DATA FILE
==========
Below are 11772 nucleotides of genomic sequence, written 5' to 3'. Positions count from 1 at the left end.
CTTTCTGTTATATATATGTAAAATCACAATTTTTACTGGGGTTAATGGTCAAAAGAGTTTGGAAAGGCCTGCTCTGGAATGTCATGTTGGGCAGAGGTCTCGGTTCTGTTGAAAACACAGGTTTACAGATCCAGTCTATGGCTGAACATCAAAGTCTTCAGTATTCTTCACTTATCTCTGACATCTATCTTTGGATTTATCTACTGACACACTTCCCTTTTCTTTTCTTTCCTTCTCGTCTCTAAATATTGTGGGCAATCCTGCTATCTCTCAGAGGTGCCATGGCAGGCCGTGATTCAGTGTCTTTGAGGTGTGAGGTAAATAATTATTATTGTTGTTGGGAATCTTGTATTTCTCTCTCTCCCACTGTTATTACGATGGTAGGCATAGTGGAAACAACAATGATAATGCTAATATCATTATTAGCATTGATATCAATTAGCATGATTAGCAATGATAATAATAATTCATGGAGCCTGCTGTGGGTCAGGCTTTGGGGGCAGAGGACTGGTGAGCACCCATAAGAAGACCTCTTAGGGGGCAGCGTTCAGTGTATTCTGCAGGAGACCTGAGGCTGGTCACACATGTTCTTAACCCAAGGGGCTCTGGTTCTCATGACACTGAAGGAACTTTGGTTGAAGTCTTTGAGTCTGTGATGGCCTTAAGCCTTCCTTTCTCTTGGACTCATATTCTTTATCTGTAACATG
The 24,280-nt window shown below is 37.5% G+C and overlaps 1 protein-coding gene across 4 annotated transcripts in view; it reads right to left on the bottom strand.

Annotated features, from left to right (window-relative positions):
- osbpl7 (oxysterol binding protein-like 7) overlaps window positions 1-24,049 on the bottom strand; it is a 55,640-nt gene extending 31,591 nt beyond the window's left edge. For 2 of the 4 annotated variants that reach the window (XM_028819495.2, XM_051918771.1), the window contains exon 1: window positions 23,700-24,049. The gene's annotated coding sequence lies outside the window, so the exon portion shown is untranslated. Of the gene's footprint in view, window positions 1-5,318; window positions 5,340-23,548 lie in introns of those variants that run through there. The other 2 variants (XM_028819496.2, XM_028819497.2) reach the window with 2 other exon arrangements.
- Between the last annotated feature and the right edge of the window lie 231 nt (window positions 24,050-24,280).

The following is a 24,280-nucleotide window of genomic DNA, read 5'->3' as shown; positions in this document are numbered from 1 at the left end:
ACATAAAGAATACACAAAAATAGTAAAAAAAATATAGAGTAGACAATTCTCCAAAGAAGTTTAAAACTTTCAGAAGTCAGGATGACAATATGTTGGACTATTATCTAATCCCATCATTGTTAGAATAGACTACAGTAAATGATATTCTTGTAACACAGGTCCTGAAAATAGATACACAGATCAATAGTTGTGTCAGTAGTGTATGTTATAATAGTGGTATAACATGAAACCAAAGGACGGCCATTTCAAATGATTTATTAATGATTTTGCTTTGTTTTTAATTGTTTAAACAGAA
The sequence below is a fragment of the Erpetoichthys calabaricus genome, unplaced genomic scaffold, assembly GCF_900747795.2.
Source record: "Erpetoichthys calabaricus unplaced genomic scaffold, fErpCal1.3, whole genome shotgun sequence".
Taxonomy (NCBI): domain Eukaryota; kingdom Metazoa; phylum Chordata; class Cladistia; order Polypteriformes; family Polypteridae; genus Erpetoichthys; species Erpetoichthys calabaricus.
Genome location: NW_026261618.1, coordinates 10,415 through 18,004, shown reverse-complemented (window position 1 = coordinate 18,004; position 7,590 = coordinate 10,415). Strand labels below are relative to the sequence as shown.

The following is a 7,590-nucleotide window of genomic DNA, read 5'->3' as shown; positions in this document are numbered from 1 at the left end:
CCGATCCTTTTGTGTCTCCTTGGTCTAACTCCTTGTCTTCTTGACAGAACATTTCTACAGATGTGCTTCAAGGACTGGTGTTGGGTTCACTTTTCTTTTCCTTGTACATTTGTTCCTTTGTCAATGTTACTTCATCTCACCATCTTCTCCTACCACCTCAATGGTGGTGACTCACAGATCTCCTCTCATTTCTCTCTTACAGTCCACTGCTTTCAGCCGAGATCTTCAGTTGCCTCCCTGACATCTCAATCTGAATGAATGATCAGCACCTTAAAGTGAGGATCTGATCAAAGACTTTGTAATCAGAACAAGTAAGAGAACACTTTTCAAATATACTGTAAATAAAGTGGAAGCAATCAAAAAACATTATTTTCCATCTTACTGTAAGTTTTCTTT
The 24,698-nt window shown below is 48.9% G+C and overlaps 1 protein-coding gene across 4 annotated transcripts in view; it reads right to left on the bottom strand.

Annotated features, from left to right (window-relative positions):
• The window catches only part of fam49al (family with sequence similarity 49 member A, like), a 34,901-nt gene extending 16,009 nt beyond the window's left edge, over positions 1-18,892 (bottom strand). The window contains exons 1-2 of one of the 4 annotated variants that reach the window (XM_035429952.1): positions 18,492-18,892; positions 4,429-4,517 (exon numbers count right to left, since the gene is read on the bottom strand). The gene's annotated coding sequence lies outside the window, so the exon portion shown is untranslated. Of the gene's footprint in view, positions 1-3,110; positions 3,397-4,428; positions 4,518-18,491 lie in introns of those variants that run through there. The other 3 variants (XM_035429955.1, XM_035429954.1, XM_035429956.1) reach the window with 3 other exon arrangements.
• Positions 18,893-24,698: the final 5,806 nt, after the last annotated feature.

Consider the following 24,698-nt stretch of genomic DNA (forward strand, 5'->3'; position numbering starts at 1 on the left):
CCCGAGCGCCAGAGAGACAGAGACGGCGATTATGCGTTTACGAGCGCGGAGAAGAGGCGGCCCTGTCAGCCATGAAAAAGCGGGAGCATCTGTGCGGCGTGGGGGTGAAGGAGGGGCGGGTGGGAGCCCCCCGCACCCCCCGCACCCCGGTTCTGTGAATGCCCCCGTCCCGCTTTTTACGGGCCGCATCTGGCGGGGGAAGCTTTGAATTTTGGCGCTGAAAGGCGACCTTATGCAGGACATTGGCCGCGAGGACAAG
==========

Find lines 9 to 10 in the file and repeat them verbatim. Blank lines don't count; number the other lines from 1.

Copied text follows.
The sequence below is a fragment of the Erpetoichthys calabaricus genome, unplaced genomic scaffold, assembly GCF_900747795.2.
Source record: "Erpetoichthys calabaricus unplaced genomic scaffold, fErpCal1.3, whole genome shotgun sequence".